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Lessons learned from Rush and Hilary

By Ana Navarro, Special to CNN
updated 3:04 PM EDT, Thu April 19, 2012
Hilary Rosen was the second of two commentators to make remarks that touched off huge controversy.
Hilary Rosen was the second of two commentators to make remarks that touched off huge controversy.
STORY HIGHLIGHTS
  • Ana Navarro: In recent weeks we've seen two commentators face firestorm of criticism
  • She says Mitt Romney's forces were slow to respond to Rush Limbaugh attack on Sandra Fluke
  • Obama's team responded with ferocity to Hilary Rosen's comments, Navarro says
  • Navarro: Responding quickly is essential, but substance is getting lost in rhetorical wars

Editor's note: Ana Navarro, a Republican strategist and commentator, served as National Hispanic Co-Chair for Jon Huntsman's 2012 campaign. Follow her on Twitter: @ananavarro

(CNN) -- Last week, the "Republican War on Women" morphed into the "Democrat War on Mommies." The shots that started both wars were fired by two commentators, Rush Limbaugh and Hilary Rosen. Whose words were worse?

Rush wins that contest, in my book. His words were offensive in and of themselves. Hilary's words were offensive because the context they were used in led people to see them as a slight to stay-at-home moms.

Later in the week, Mitt Romney adviser Eric Fehrnstrom and President Obama adviser David Axelrod got into a Twitter duel, or maybe we should just call it tweet-for-tat. Fehrnstrom took umbrage with recent anti-Ann Romney comments made by comedian and Obama donor Bill Maher. Axelrod, in turn, accused Fehrnstrom of "studied outrage."

If the outrage was studied, it came straight from the Democrats' playbook. What we learned in Limbaugh-gate was then applied to Rosen-gate. The lessons will be with us for other campaigns to follow. When Rush made his comments attacking Sandra Fluke, Republicans were slow to react. It wasn't until days after that more Republican voices started to publicly disagree with what he'd said. Romney finally gave a tepid answer saying it wasn't the language he would have used.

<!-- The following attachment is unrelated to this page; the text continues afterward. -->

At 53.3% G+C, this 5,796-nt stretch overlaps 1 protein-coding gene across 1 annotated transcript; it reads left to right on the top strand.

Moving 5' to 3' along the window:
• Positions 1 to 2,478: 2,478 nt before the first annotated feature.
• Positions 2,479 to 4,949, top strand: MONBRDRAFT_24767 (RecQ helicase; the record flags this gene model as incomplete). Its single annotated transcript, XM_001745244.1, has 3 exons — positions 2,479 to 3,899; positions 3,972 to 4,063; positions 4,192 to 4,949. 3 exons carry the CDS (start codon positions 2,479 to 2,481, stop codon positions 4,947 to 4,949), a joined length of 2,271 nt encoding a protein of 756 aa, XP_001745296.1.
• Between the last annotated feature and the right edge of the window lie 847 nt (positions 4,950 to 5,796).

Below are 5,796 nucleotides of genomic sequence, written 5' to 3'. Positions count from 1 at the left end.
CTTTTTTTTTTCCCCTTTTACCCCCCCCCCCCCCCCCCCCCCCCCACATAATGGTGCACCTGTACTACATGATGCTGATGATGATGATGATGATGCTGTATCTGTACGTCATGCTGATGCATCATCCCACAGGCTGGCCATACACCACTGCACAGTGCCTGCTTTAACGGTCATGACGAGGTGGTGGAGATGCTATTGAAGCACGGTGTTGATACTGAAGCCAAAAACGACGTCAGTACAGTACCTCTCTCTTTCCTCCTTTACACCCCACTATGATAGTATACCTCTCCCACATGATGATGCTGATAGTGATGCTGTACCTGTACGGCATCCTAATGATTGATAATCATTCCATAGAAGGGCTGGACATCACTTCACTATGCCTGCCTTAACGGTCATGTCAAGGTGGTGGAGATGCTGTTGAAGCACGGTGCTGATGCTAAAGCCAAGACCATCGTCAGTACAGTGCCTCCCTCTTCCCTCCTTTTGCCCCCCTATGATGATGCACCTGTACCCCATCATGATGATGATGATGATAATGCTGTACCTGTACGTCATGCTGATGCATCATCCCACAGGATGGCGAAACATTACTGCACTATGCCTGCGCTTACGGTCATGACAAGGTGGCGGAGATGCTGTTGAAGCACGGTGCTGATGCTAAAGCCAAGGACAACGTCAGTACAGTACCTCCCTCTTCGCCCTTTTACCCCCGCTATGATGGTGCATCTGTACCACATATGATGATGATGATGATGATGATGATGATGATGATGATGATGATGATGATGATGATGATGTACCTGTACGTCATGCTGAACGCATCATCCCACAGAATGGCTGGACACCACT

Ana Navarro
Ana Navarro

Democrats were quick and skillful in branding Rush's words with the Republican label, which they stamped on every Republican running for anything in America. The presidential candidates all disagreed with his claims but were left to pay the price. It took several days for Rush to apologize and only after a national boycott of his radio show, leaving some to perceive the apology as economically motivated.

What began as a strong Republican defense of religious liberties turned into an epic battle for women's rights. Democrats cleverly coined it the "War on Women." It was a brilliant move. Polls showed a gender gap favoring Obama of as much as 20 points.

Both camps understand the election can hinge on who women support and how many of us turn out. Obama hosted a women's forum in the White House. Romney began using multiple rows of women as backdrops at his events. He held a roundtable with women, and his campaign organized a women-themed conference call, all within hours of each other. Both candidates engaged in a blatantly political chess game to outmaneuver each other to show their feminine side.

Just then, Democrat strategist Hilary Rosen said in an interview that Ann Romney "has never worked a day in her life." Republicans gave Democrats a taste of their own medicine. It took minutes for GOP operatives to denounce the "War on Mommies" and spring into action pinning Rosen's words on Obama's.

Democrats wasted no time either. They triple dissed her -- disowned, disagreed and distanced. In less than 24 hours, President Obama, Michelle Obama, Joe Biden and every campaign staffer from David Axelrod to the lowliest intern was disavowing Rosen's statement.

Hilary herself learned from Rush what not to do. She apologized quickly, sincerely and repeatedly. She put her ego aside, not easy for any of us in the business of politics, and recognized the best course of action for her party was not to add fuel to the fire by endlessly defending herself. She canceled a scheduled appearance on Meet the Press.

Political messaging has become an art form. It matters less if outrage is genuine or exaggerated and more that it is believable and contagious. Amid all the carefully contrived women frenzy, the substance of the issues can end up lost on the battlefield. Unfortunately, we haven't spent nearly as much time clearly articulating what the candidates are specifically proposing to improve women's lives as we have hurling accusations and making declarations of war.

In the not-too-distant future, political science classes will compare these two incidents as case studies in political crisis management 101. Humans make mistakes. In today's world, any gaffe can go viral in minutes and turn into a major issue. It's crucial to react immediately, express strongly worded disagreement and regret, and then recede in hopes it will die quickly in the ever-churning news cycle.

The other side should pounce on every opportunity to turn an unfortunate choice of words into an all-out war over a noble cause or demographic group and fan the flames of outrage and rebellion.

In the meantime, all of us engaged in punditry will be reciting the Analysts' Prayer: "Dear Lord, Please keep me from saying things I will regret, words I'd rather forget. Let me give views, not make news. If I fail, let me be wise and quickly apologize."

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The opinions expressed in this commentary are solely those of Ana Navarro.

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